I’m getting ahead of myself. Other than his cardio, Aldo has also been injured repeatedly. Now he’s dealing with a broken foot. He’s suffered at least an injury each year since the WEC/UFC merger and I can’t help but think if Aldo’s career is ever going to live to its GOAT potential should his litany of injuries keep piling up.

As it stands, Aldo is in the top 4 P4P MMA rankings and while I feel he doesn’t have to prove anything any more, the featherweight division (in my opinion, the most exciting division in the UFC) is ripe with scintillating matchups. I’m balling trying to pick who should get Aldo next.

Here’s a look at five contenders (three of whom Aldo has already faced, one who he should’ve faced) who could (or should) get next crack at the champ along with some extra (loose) criteria such as a) likelihood they get the next shot and; b) their chances of beating Aldo. Their rankings are based on UFC.com’s rankings:

Ricardo Lamas (#2 Featherweight)

MMA: UFC on FOX 6-Lamas vs Koch

Height: 5’8”
Reach: 70 in

Lamas wants a title shot. Scratch that. Lamas DESERVES a title shot; hard to argue with a guy who is undefeated (4-0) in his time at featherweight and with the UFC. He’s the last person to beat Cub Swanson (see below) and the first to finish off highly touted prospect, Erik Koch.

It is very likely Lamas fights Aldo next or at the least fights for a #1 contender’s fight (most likely with Cub Swanson). Though I’m not entirely confident how well Lamas is going to fare against Aldo given how his stand-up game is not anywhere close to keeping Aldo honest. Aldo’s takedown defense (as you will see me refer to like a broken radio) is all-but legendary and his two losses came via KO though they were at lightweight. Anything can definitely happen and Lamas can shock the world with a stunning upset but I wouldn’t bank on it.

Likelihood: High
Chances of Beating Aldo:
Moderate

Cub Swanson (#4 Featherweight)

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Height: 5’7”
Reach: 70 in

My pick for the guy who needs to fight Aldo next; without a doubt Cubby has been the hottest featherweight contender outside Lamas and his 4 knockout wins in his last 5 fights speaks enough for itself. Aptly named “Beautiful Destruction”, Swanson transformed what was an up-and-down WEC career into a brilliant UFC career since joining Greg Jackson.

The last time Cub fought Aldo was the latter’s WEC debut and a freak double flying knee ended the fight quite abruptly. Cub’s vast improvement would make things more interesting. Cub is also most likely the most explosive (if not strongest) striker Aldo will have to face and his BJJ background makes him more than capable on the ground. I like Cub’s chances at pushing Aldo, maybe even pull off the shocking upset. Maybe.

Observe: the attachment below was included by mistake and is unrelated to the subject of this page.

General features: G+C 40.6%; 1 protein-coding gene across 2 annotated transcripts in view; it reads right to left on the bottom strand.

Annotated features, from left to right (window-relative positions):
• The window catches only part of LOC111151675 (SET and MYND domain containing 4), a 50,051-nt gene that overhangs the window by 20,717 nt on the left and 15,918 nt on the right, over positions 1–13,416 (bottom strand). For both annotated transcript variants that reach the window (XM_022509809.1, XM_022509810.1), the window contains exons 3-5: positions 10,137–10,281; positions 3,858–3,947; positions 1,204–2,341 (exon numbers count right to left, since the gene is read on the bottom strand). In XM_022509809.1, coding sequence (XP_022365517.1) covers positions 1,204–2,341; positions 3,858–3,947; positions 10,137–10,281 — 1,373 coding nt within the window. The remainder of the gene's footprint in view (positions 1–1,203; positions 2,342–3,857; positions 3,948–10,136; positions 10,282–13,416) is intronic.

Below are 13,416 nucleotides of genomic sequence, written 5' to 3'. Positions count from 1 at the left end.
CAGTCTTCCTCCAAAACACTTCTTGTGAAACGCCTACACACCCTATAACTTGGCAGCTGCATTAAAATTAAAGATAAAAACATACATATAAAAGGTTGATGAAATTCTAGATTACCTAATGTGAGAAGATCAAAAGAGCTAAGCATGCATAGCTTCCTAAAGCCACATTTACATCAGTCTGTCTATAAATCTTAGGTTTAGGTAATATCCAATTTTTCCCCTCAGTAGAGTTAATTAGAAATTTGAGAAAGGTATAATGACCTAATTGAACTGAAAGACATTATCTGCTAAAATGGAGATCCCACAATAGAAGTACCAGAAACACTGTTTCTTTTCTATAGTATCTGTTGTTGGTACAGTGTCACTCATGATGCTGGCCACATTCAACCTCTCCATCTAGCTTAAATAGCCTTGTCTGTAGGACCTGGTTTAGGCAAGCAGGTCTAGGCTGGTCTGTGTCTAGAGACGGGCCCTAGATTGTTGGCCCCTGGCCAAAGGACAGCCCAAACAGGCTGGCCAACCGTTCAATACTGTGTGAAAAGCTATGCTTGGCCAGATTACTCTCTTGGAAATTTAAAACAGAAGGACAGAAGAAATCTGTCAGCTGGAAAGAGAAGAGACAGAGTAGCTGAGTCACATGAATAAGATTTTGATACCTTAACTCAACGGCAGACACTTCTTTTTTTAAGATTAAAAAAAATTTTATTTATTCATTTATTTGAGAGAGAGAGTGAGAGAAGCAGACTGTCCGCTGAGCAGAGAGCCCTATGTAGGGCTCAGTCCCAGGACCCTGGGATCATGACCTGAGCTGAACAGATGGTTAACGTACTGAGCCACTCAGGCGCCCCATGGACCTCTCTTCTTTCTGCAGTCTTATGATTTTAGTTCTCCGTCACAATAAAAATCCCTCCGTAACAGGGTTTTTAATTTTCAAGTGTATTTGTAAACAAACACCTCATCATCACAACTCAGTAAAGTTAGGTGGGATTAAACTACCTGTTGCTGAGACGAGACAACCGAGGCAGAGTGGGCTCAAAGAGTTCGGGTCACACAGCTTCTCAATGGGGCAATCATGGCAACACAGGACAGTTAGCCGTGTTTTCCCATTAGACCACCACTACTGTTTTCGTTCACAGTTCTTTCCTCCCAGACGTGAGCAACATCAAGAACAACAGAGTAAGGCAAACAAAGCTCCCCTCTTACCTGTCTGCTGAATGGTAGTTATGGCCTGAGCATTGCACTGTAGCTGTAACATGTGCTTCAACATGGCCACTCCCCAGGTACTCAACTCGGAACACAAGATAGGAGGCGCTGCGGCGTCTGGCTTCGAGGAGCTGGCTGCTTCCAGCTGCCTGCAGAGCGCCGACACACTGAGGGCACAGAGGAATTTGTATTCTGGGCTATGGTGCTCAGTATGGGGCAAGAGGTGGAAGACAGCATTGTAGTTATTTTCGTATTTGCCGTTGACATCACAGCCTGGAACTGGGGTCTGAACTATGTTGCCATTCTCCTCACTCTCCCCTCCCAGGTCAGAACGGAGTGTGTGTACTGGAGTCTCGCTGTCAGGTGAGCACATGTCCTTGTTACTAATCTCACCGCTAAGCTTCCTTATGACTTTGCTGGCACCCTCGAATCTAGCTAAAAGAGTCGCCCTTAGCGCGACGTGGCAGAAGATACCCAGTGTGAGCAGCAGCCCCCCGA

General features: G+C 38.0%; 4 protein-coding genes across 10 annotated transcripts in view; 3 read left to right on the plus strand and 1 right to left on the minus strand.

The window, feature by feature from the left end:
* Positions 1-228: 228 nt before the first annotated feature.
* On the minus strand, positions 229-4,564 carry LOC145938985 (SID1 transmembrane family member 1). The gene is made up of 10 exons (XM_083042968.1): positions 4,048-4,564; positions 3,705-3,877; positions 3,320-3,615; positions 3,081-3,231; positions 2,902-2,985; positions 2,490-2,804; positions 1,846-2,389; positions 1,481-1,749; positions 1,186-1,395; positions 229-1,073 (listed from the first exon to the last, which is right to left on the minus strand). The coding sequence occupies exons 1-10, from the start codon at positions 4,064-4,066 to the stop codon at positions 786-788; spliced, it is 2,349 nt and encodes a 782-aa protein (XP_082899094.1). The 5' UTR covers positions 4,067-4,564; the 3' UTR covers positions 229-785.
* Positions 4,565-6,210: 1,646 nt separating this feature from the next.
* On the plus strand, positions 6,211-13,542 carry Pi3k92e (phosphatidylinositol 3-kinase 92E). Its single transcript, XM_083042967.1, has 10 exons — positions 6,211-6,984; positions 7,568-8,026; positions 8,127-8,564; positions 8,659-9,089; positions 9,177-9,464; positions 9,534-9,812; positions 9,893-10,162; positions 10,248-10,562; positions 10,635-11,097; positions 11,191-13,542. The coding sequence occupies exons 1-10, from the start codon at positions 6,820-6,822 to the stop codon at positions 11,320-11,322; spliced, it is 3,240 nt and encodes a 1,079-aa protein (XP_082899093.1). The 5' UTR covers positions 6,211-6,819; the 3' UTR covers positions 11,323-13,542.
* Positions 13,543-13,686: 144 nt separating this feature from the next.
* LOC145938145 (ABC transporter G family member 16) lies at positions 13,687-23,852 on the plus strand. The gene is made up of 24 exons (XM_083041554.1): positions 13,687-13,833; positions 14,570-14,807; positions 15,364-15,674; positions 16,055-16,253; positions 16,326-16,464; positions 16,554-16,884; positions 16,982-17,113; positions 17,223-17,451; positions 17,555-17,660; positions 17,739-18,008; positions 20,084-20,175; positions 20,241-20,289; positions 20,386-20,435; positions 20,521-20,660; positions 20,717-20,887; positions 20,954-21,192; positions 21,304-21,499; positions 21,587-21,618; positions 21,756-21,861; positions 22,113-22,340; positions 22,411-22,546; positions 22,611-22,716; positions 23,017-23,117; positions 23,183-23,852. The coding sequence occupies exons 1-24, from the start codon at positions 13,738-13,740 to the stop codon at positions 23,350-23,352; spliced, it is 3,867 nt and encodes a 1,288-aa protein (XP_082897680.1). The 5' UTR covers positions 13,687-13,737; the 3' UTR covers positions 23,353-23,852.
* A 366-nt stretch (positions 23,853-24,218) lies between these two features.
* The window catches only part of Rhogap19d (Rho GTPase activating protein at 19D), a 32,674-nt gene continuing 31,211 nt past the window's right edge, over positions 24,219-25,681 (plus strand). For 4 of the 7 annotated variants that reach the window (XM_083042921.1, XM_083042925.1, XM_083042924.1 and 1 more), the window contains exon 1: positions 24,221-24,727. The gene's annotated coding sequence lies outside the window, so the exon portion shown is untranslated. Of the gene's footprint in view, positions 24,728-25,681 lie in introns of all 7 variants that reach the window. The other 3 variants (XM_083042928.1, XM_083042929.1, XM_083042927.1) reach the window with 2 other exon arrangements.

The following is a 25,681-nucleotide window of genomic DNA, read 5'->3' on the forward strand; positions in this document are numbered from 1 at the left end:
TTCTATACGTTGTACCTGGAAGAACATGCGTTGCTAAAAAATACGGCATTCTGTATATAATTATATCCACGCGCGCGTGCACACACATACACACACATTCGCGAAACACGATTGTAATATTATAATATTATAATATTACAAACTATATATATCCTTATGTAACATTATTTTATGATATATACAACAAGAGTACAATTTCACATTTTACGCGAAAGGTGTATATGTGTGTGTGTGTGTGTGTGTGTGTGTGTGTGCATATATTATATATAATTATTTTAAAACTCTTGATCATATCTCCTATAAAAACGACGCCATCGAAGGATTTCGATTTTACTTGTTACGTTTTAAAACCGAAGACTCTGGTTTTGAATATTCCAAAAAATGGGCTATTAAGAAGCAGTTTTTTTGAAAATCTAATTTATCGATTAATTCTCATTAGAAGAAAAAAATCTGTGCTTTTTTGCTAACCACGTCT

The more likely scenario is Cubby fights Lamas in a rematch for the chance to face Aldo while he waits for his foot to heal. Losing to Lamas (again) will slow down Swanson’s momentum some but he’ll hang around the title picture. If it’s anyone Dana loves, its guys who finish fights and Cub will get his shot sooner rather than later.

Likelihood: High
Chances of Beating Aldo: High

Frankie Edgar (#3 Featherweight)

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Height: 5’6”
Reach: 72 in

A Frankie Edgar-Jose Aldo rematch is something that will inevitably come provided neither fighter decided to call it a career and go Yeti-hunting. Frankly (no pun intended :p), I see little reason why this rematch will be too different from the first. Aldo clearly won the first three rounds of the fight and seemingly “gassed out” although it’s hard to find fighters who can out-cardio Frankie Edgar.

What’s notable is Frankie being able to throw Aldo into the mat. Given Aldo’s takedown defense, that is impressive and Frankie is going to have to pull a couple more of those from nowhere to secure a decision over Aldo. Frankie is one of the quickest strikers in the UFC and usually against most competition he can outscore them in this category but that is considering if he can keep eating Aldo’s leg kicks. It’s only a matter of time before the iron-chinned lion-hearted fighter eventually succumbs to his physique. But I’m rambling here. Bottom line: Aldo will still secure a decision win though this next fight may be slightly closer than the first. Maybe a split decision win? Hmm.

Likelihood: Moderate
Chances of Beating Aldo: Moderate

Chad Mendes (#1 Featherweight)

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Height: 5’6”
Reach: 66 in